Get Started with the Click of a Button
Virtually any building can use Portfolio Manager. To create your property profile, you must first choose a property function from a predetermined list. In many cases, these facility types match the same categories CBECS uses, which ensures quality comparisons to peer organizations. Office, K-12 school, hotel, data center, courthouse, retail, supermarket, financial institution, and warehouse are among the more than 80 property types available. Hospital (general medical and surgical) is separate from the medical office category, as is senior care facility. Universities may also enter data specifically for residence halls.
You will then account for specific operational characteristics that may significantly impact your energy consumption. For example, medical facilities will need to document the number of MRI machines and staffed beds. Schools can enter the number of freezers and refrigerators or whether they have a pool. Hotels can acknowledge spa and fitness areas, as well as laundry rooms. A data center will need detailed information on its IT energy.
The last requirement is to provide 12 consecutive months of utility bill data for each meter. The tool recognizes all fuel types and can handle any necessary conversions – simply enter the information as it appears on your utility bill. There are several options available to ease this initial data entry.
“If you have a portfolio with 100 buildings and each one has 20 energy meters, the idea of entering 12 months of data can be a hurdle. To simplify the process, you can do a bulk upload that allows you to automatically input utility data from an existing spreadsheet like Excel,” explains Pitcher. “There is also a data exchange option where a third-party organization, such as your utility, will automatically transfer your utility data into the tool.”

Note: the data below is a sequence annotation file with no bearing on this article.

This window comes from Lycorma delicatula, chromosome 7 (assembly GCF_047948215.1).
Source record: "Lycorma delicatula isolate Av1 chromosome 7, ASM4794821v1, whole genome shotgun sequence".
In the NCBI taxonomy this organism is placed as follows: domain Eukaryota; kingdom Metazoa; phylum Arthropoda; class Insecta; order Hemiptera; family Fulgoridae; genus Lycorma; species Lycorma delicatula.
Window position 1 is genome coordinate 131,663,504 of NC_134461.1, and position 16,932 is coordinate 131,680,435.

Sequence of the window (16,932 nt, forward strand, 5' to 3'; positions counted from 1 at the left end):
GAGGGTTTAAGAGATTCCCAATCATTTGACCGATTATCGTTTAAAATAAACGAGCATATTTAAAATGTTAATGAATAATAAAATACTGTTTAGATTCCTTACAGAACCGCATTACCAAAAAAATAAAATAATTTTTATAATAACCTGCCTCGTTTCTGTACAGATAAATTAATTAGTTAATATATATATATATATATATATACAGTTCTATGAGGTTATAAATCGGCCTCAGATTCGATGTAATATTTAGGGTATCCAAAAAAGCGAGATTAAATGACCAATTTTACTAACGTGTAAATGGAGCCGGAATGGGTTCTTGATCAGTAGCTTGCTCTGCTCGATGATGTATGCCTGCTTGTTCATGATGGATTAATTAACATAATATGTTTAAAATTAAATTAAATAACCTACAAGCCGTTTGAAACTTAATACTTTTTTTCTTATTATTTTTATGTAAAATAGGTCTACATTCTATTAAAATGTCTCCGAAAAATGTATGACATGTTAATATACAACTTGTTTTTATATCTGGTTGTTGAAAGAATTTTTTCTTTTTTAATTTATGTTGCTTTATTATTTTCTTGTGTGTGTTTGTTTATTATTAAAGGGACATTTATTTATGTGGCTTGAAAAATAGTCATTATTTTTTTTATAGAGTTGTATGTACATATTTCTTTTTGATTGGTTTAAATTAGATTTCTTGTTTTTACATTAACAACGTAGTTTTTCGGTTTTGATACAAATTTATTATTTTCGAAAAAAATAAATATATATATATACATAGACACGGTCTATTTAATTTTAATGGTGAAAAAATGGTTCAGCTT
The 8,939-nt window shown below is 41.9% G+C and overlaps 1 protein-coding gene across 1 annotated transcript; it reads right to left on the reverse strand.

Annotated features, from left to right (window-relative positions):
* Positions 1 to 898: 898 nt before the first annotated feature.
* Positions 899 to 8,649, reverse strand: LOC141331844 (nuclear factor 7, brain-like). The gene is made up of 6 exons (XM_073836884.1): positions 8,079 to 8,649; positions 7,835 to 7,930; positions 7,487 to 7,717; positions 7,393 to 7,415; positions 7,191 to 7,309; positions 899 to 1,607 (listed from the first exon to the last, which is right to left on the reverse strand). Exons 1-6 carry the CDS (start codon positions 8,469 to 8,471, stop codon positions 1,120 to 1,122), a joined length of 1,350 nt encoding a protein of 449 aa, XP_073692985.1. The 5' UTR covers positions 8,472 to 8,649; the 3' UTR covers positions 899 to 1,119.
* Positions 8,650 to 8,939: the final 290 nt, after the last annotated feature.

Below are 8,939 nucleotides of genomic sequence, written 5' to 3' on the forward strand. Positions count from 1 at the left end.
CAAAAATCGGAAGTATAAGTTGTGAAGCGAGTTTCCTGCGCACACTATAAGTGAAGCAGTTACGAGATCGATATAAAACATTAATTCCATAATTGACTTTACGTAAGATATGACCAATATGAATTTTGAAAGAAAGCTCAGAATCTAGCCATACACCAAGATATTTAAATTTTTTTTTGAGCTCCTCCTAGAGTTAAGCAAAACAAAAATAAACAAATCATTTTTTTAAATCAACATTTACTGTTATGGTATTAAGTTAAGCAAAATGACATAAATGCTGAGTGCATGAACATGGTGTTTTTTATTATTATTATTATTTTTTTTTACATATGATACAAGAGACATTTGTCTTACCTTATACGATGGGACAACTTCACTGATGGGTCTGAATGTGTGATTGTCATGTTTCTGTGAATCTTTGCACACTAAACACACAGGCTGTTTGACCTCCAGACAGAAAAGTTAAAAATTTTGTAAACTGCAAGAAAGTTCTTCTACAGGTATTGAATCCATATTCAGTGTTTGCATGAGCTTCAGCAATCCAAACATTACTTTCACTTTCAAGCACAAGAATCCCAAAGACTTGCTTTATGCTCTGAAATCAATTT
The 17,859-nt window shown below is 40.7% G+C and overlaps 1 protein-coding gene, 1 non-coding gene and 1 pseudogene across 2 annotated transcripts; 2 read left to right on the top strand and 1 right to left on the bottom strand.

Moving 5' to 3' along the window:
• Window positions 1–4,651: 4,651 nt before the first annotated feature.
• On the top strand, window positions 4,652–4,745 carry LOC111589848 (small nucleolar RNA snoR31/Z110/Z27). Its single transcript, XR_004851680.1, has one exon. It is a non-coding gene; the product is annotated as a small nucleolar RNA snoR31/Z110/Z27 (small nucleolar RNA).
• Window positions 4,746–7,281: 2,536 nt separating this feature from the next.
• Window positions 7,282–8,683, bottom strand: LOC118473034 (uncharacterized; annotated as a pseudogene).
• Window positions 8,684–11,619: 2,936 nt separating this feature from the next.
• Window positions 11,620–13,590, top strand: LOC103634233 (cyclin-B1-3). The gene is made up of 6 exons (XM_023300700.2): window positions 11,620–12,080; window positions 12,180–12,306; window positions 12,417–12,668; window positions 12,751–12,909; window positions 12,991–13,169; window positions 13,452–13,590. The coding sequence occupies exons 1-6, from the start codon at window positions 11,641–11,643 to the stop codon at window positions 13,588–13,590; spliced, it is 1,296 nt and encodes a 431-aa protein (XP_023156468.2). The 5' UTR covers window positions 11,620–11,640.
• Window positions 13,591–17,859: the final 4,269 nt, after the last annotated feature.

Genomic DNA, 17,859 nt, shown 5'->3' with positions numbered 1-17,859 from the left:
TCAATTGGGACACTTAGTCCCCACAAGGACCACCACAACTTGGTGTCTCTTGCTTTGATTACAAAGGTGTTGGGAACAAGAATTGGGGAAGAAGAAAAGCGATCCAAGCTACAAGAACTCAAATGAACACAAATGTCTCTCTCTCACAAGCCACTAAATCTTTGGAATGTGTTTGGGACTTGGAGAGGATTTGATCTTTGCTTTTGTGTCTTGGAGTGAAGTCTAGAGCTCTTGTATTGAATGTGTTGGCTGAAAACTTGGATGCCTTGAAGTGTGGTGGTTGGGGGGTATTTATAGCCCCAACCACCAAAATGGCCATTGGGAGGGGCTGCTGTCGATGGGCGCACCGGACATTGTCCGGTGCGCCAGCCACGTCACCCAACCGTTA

Delve into Performance
Once your information has been entered, Portfolio Manager will generate a variety of reports and calculations that shed light on your efficiency level. Use these five features to uncover areas of energy and water waste.
Statement of Energy Performance – This overview allows you to document your weather-normalized energy use intensity and your performance compared to national averages. You can also produce a report to view changes in energy performance per building or across a portfolio.
Greenhouse Gas Emissions Calculation – Determine how much carbon dioxide, methane, and nitrous oxide your building produces. Direct and indirect emissions are derived from on-site fuel combustion and purchased electricity, as well as district heating and cooling. You can also recognize avoided emissions from any renewable energy certificates (RECs).
All calculations are consistent with the Greenhouse Gas Protocol, an international accounting tool that is commonly used for reporting requirements. Your organization can use the data to fulfill requirements mandated by your local jurisdiction or earn credits under green building programs such as LEED.